Supplies and cuisine

Ammoudari, the largest village in Askifou, comprises a couple of kafeneio and tavernas, mini-markets and petrol stations. For fine traditional Sfakian dishes like tsigariasto (slow-cooked lamb), kalitsounia (myzithra cheese pies with wild herbs) and xinochondros (cracked wheat pasta with Askifou potatoes), head to the Lentaris family’s welcoming Panorama Taverna (Tel. +30 28250.954.92) on the main road.

Hiking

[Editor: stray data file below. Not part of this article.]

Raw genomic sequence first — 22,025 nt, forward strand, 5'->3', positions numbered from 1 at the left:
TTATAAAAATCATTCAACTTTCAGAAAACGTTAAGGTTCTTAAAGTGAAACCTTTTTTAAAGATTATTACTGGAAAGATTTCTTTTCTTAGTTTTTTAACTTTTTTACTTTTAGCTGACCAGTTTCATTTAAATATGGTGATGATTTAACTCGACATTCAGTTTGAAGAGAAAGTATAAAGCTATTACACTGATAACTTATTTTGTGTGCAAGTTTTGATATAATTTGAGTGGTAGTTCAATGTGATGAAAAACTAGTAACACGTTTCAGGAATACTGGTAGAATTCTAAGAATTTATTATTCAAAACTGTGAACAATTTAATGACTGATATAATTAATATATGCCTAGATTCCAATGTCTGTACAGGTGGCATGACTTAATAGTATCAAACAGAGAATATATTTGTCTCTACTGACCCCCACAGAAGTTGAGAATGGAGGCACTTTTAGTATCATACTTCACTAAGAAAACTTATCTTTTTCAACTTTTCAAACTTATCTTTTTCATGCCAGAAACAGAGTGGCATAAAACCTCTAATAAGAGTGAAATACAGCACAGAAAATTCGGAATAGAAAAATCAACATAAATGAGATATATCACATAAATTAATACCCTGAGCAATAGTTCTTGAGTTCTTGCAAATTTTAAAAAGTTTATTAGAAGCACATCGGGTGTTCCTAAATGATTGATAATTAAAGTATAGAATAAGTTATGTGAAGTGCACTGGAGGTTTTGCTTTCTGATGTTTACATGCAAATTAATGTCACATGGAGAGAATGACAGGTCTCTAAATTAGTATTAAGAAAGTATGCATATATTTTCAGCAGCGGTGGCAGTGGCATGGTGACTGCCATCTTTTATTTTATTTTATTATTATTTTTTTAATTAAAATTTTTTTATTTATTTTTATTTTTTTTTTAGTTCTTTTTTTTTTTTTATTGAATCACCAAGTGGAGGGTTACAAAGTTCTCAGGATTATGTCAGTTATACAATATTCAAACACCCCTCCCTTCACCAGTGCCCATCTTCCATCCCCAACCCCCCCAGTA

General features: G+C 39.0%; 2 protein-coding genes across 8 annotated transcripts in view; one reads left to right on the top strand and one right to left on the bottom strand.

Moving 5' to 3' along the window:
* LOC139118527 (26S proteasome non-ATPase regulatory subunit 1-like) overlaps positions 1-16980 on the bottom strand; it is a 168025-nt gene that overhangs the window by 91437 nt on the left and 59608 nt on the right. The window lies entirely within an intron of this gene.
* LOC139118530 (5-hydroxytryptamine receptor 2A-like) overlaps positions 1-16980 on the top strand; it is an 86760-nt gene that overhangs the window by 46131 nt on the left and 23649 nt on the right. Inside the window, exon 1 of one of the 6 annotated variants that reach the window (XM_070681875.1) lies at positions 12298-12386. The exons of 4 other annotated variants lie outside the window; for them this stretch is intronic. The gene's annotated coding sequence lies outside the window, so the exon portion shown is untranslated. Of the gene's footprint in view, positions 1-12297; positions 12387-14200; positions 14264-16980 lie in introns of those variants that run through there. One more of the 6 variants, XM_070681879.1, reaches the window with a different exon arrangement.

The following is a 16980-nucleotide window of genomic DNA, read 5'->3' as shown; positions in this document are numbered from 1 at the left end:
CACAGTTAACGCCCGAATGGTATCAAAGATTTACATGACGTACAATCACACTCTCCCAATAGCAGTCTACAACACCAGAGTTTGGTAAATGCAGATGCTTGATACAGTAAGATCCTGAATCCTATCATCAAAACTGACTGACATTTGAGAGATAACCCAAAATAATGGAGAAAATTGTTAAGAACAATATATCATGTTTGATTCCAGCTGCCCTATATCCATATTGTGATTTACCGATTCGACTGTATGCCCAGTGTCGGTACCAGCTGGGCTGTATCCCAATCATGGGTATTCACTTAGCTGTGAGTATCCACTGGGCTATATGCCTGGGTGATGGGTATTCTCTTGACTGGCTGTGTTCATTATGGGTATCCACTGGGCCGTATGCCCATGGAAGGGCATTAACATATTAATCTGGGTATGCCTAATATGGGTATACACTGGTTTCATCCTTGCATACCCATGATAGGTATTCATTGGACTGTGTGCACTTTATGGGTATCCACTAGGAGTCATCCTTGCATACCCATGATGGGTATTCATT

Askifou, a 50-km drive from Hania and 20km from Hora Sfakion, makes an ideal base for exploring some of the most alluring and accessible sections of the Lefka Ori. The southern edge of the plateau is the starting point for the Imbros Gorge and the beginning of a gentle 11-km hike to the village of Komitades. Tickets for the gorge walk are 2.50 euros and available at the gorge’s main entry point. For more adventurous walkers, a hike to the abandoned village of Asfendou and along the Kallikratis Gorge is a greater challenge. To the plateau’s west, via Ammoudari, is a road and track leading up to the Niato Plateau (1,200m), which is crossed by the European E4 long-distance path and sits under the Lefka Ori’s legendary highest peak Pachnes (2,453m).